- Registration Liaisons (RLs) are faculty, both adjunct and full-time, who were hired in the Spring to help transfer students with registration issues in the first week of a teaching session. If a student was dropped for non-payment, an RL can help the student find another class option and rebuild his/her schedule. If the college made an error that resulted in the student being dropped, then the RL can put the student back into the class, even if it’s full. RLs get a lot of business in the first week, and the job title is new.
- Because this is a new job title, part of what we’re still working out is how to systematically communicate not just who the RLs are, but more importantly what their availability is each semester (since office hours can change based on teaching schedules). So I spent some time this week asking and answering questions about that communication plan.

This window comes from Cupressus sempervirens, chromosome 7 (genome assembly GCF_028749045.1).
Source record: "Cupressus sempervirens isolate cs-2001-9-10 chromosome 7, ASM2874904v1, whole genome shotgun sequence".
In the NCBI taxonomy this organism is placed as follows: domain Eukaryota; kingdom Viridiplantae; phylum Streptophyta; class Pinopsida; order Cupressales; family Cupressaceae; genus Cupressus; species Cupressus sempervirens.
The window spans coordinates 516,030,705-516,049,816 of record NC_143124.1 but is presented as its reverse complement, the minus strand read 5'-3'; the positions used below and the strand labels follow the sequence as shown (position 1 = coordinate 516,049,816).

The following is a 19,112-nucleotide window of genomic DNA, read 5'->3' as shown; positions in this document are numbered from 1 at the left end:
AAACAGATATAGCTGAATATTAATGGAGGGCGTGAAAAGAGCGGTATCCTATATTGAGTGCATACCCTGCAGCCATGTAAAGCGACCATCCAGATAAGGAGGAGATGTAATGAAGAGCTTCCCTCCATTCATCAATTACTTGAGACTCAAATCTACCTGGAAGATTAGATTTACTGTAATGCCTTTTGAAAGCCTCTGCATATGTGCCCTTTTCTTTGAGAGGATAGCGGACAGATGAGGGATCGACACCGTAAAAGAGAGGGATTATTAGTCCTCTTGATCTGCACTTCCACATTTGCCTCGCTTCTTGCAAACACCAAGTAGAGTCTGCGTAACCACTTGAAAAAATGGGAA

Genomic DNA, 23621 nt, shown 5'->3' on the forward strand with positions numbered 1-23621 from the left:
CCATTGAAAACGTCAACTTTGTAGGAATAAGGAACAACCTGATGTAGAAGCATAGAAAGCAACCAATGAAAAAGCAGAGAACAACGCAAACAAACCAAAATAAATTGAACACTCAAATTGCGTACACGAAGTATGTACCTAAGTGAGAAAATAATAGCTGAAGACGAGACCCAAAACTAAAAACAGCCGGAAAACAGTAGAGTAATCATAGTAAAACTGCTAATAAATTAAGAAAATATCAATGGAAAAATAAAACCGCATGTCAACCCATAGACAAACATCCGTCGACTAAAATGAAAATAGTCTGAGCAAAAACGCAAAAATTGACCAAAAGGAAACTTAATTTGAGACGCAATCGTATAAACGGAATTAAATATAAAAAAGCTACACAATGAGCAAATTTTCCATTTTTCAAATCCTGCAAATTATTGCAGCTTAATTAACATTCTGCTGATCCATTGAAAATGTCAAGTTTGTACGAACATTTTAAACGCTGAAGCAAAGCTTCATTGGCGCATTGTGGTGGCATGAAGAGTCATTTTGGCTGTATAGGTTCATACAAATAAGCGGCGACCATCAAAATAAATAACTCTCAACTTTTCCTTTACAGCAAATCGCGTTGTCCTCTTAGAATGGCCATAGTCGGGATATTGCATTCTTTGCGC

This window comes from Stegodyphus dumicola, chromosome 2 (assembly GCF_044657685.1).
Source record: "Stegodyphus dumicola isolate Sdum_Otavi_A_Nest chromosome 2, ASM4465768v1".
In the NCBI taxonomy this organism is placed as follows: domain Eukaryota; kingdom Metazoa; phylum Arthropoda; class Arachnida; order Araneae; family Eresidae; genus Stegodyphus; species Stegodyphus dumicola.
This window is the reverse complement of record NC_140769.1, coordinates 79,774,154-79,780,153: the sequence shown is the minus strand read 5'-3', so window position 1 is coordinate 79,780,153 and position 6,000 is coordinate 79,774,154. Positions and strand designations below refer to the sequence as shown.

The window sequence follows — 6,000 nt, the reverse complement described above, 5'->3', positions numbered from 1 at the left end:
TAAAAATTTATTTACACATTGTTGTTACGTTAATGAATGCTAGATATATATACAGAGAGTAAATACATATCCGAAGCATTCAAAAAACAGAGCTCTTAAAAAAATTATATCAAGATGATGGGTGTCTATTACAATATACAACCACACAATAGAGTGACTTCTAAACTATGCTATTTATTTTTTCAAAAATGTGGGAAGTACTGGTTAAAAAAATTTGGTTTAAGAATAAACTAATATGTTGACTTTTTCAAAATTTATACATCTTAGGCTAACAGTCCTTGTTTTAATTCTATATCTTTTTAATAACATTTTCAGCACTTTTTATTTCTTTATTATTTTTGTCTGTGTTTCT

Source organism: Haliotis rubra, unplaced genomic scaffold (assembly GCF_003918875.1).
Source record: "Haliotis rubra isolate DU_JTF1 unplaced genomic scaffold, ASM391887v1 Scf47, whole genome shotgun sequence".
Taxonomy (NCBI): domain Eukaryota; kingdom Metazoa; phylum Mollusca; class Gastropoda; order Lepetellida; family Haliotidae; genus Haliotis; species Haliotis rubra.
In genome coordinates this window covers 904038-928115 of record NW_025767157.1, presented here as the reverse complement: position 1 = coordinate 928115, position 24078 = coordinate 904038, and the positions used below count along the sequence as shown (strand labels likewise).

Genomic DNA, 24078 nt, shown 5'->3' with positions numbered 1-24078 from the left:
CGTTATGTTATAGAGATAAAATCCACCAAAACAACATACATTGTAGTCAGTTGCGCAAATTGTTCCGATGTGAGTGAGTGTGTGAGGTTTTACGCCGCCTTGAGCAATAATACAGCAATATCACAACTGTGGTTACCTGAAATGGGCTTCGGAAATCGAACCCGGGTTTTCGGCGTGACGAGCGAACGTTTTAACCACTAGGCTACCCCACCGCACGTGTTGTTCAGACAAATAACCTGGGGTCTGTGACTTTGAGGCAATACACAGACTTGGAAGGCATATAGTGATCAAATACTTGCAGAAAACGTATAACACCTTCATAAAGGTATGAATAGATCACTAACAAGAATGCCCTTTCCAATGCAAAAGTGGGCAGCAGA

A&M Engineering Academy
- ACC has a wonderful partnership with Texas A&M that allows up to 100 students – those who want to study engineering – to be admitted simultaneously to ACC and TAMU. They take an Engineering course each semester here at ACC that is taught by an A&M Professor of Practice, and they take their other coursework with us.
- At some point, when students maintain the required GPA, they switch to their preferred Engineering program at Texas A&M. Is that a great opportunity for students in Central Texas? Yes it is! TAMU gets approximately 13,000 applications to its College of Engineering each year, and admits about 3000 – and they are giving us 100 slots.
- The day involved a meeting about recruitment. We can’t seem to find the magic formula that helps us get to 100 admitted students – we can get to 70ish, but not more. So we were brainstorming additional outreach efforts.
- Secondarily, UTSA is exploring a similar concurrent enrollment engineering program with us. And Texas State is as well. The key will be to craft the specifics so that we’re serving our students and developing good partnerships. And the key will be in messaging, outreach, and recruitment.